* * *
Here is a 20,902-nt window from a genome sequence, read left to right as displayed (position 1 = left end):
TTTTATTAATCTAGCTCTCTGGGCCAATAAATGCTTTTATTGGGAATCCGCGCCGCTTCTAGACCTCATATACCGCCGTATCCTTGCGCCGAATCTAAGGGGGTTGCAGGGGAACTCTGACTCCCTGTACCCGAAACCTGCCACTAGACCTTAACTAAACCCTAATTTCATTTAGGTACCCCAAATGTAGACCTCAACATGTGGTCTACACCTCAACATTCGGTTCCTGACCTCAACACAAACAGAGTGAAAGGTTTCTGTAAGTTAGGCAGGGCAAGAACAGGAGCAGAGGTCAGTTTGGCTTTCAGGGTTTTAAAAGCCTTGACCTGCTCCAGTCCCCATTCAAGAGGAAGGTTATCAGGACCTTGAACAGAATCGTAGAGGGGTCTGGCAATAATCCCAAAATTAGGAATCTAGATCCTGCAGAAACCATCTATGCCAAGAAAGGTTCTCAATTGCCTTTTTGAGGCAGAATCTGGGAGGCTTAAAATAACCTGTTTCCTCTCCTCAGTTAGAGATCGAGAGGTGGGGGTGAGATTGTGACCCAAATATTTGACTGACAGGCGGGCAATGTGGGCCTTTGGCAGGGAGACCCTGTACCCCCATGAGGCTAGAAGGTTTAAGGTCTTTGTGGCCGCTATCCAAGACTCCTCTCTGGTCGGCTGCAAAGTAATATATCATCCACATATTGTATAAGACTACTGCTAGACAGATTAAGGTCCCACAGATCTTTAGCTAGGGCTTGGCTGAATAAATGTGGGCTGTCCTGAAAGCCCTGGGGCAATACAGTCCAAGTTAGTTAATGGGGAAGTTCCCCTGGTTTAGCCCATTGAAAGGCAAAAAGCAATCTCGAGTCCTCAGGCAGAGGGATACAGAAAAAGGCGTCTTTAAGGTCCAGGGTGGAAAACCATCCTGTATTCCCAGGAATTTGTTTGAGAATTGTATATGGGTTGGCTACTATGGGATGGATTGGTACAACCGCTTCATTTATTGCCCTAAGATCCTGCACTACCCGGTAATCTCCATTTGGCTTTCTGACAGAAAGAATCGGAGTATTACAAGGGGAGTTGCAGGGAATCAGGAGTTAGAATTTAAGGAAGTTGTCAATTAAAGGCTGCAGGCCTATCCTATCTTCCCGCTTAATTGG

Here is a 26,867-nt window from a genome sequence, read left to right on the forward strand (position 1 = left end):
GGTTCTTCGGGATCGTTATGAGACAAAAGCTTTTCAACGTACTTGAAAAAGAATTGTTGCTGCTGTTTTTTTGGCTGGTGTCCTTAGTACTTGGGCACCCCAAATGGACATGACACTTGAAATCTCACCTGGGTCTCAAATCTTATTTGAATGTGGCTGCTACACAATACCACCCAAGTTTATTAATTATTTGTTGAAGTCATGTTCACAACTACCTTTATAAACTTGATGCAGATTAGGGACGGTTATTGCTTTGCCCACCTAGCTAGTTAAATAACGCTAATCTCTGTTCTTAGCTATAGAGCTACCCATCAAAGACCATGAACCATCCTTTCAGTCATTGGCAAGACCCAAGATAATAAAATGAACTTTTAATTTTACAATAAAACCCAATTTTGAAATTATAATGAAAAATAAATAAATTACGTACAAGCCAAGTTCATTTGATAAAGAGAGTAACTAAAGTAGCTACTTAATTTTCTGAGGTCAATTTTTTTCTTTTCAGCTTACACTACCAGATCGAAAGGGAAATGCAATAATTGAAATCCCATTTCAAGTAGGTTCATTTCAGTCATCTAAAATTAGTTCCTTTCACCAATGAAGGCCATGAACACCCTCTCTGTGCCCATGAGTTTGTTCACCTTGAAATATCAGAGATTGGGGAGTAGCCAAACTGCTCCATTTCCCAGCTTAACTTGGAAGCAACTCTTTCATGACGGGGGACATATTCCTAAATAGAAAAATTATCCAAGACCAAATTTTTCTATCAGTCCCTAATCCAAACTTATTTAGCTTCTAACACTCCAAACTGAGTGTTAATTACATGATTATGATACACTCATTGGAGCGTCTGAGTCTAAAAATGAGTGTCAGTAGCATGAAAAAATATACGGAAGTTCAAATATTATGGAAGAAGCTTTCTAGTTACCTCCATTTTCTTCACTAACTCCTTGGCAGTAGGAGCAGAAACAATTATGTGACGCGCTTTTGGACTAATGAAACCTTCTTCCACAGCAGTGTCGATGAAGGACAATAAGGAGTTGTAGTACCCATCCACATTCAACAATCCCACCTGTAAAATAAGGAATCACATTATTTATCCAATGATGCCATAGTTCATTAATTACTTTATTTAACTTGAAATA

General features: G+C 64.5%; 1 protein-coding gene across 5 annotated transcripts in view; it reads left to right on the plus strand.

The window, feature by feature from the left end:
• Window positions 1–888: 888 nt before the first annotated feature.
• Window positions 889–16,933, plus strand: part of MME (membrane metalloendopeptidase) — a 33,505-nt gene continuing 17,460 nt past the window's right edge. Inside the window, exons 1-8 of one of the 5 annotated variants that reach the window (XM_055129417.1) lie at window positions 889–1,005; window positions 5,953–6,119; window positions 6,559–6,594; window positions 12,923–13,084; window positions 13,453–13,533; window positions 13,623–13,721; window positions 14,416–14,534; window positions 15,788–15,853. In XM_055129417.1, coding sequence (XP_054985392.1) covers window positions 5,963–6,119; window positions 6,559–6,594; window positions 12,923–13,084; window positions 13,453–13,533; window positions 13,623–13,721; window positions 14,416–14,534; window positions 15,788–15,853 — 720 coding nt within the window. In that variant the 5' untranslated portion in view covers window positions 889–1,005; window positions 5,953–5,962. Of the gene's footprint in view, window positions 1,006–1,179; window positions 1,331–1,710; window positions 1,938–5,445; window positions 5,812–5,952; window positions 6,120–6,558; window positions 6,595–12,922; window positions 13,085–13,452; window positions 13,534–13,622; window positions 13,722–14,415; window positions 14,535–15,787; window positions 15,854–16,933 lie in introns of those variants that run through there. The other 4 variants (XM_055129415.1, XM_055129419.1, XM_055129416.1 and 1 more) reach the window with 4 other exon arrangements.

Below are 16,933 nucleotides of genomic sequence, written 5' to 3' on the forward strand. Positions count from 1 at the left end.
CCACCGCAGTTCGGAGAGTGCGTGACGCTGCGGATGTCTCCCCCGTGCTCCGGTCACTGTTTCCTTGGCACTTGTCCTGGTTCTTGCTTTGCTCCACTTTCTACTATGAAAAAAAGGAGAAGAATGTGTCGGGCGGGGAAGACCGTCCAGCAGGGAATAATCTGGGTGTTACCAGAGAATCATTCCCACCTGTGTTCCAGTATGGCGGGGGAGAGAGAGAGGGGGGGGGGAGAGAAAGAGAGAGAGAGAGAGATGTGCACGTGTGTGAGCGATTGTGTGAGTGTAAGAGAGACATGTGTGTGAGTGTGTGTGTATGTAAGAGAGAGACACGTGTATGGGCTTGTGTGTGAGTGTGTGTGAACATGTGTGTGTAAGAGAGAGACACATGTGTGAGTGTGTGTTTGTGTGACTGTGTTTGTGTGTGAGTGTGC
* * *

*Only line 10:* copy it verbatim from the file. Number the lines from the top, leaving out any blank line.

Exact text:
CCACCGCAGTTCGGAGAGTGCGTGACGCTGCGGATGTCTCCCCCGTGCTCCGGTCACTGTTTCCTTGGCACTTGTCCTGGTTCTTGCTTTGCTCCACTTTCTACTATGAAAAAAAGGAGAAGAATGTGTCGGGCGGGGAAGACCGTCCAGCAGGGAATAATCTGGGTGTTACCAGAGAATCATTCCCACCTGTGTTCCAGTATGGCGGGGGAGAGAGAGAGGGGGGGGGGAGAGAAAGAGAGAGAGAGAGAGATGTGCACGTGTGTGAGCGATTGTGTGAGTGTAAGAGAGACATGTGTGTGAGTGTGTGTGTATGTAAGAGAGAGACACGTGTATGGGCTTGTGTGTGAGTGTGTGTGAACATGTGTGTGTAAGAGAGAGACACATGTGTGAGTGTGTGTTTGTGTGACTGTGTTTGTGTGTGAGTGTGC